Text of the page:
Filing into a pew reserved for family members, I looked for my siblings: Carolyn, who became an athlete under her older brother’s supervision; Bob, his shadow who knew him best; Barbara, so young she thought he was the school principal when he came home on leave; Blaine and JL, toddlers who responded to the happiness his return visits brought to our home. I included myself, the middle child who idolized him. When I realized I had counted only six, I thought, “But that’s wrong. We’ve always been seven.”
It would take time to learn to live with Lawrence’s absence.
Waiting for his funeral to begin, I revisited the wave of grief that jolted me from myself when Bob called with news of our older brother’s heart attack and death. An overwhelming sense of profound loss overcame my usual constraints, and I mourned, my emotions raw and unrestrained.
When young, I knew my parents would probably die before I did, but assumed my siblings and I would move through life together, dying en masse when very, very, very old. More recently, I understood Lawrence’s problematic heart would one day fail him, but didn’t know that when it did so, it would break mine as well.
In the days following the news of his death, I called my siblings; they called me; we called each other again as we tried to process our loss, to make it believable, to acknowledge that death had entered our ranks and now walked among us. If our steadfast older brother had died, so could we. We were now the generation that would slip away — a few at a time at first and then with increasing frequency — as the world went about its business.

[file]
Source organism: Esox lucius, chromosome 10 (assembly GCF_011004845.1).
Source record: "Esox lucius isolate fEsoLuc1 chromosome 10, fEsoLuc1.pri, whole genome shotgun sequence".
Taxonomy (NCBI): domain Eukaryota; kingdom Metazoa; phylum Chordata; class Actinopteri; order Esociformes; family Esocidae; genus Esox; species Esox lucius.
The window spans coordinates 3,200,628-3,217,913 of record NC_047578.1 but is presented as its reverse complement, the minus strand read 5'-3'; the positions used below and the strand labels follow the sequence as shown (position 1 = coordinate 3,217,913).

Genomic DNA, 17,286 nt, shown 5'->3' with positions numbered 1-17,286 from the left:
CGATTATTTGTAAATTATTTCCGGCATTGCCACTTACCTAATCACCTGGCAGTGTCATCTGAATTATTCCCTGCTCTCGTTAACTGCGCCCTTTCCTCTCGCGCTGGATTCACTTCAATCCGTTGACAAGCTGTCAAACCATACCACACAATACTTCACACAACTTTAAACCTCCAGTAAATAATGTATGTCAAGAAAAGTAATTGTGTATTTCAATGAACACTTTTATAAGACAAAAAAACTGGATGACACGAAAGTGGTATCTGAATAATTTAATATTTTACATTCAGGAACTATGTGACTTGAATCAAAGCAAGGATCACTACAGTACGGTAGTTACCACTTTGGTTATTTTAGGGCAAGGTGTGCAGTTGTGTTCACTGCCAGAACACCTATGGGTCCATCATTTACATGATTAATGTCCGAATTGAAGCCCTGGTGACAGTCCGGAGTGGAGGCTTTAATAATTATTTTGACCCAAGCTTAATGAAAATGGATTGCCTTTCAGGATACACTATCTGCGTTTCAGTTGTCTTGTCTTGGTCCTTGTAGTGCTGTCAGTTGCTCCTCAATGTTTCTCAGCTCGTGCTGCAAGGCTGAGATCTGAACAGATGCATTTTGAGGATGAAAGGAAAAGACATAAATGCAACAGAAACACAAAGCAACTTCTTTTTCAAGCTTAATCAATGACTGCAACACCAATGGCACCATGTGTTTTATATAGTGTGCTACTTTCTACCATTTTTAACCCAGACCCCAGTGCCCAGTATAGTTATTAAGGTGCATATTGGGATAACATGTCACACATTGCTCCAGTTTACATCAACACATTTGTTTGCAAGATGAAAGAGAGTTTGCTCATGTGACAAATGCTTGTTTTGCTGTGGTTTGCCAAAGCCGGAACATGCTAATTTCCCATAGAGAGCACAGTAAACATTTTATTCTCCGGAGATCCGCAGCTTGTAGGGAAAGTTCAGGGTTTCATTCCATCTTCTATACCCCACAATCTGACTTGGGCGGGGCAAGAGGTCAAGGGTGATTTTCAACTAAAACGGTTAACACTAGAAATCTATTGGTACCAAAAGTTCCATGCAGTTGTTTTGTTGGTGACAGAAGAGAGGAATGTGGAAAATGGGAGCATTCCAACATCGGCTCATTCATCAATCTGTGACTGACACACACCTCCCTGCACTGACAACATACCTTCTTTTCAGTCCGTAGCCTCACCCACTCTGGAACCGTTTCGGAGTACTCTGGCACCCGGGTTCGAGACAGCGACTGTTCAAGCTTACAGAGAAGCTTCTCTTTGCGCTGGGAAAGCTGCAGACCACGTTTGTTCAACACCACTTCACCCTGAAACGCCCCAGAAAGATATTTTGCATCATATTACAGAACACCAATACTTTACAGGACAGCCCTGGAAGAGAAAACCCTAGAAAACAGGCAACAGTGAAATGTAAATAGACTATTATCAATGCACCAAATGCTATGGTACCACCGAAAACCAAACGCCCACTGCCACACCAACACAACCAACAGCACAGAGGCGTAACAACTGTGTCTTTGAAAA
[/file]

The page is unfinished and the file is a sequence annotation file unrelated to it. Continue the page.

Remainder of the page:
A year has passed, but I still feel moments of loneliness for my brother, Lawrence. I sense the hand that steadied my bicycle, the voice that made Mom laugh, the teasing that never became mean, the gleeful cackle that punctuated our lives. I see the long, slender, adolescent body stretched high in a cottonwood tree hanging a swing and then pushing me in it if I asked politely.
I remember the marine sergeant who answered my letters at length and danced — so poorly it hurt to watch — at his wedding. I see the proud young father who posed for pictures holding his first child cradled against him with one hand and his college diploma in the other. I hear the voice of the middle-aged man who wept when he called to tell me his beloved daughter, the same child he held after his graduation, had died at sixteen.
Helen Keller said, “Those you have loved deeply remain part of you forever.”
I take comfort in the truth of her statement; but my heart still misses a beat when I realize that now we are six.
Adapted from an earlier column published in the Craig Daily Press. My apologies to my Craig readers for the repetition of content, but I wanted to acquaint my blog friends with my oldest brother and what losing him has meant to me.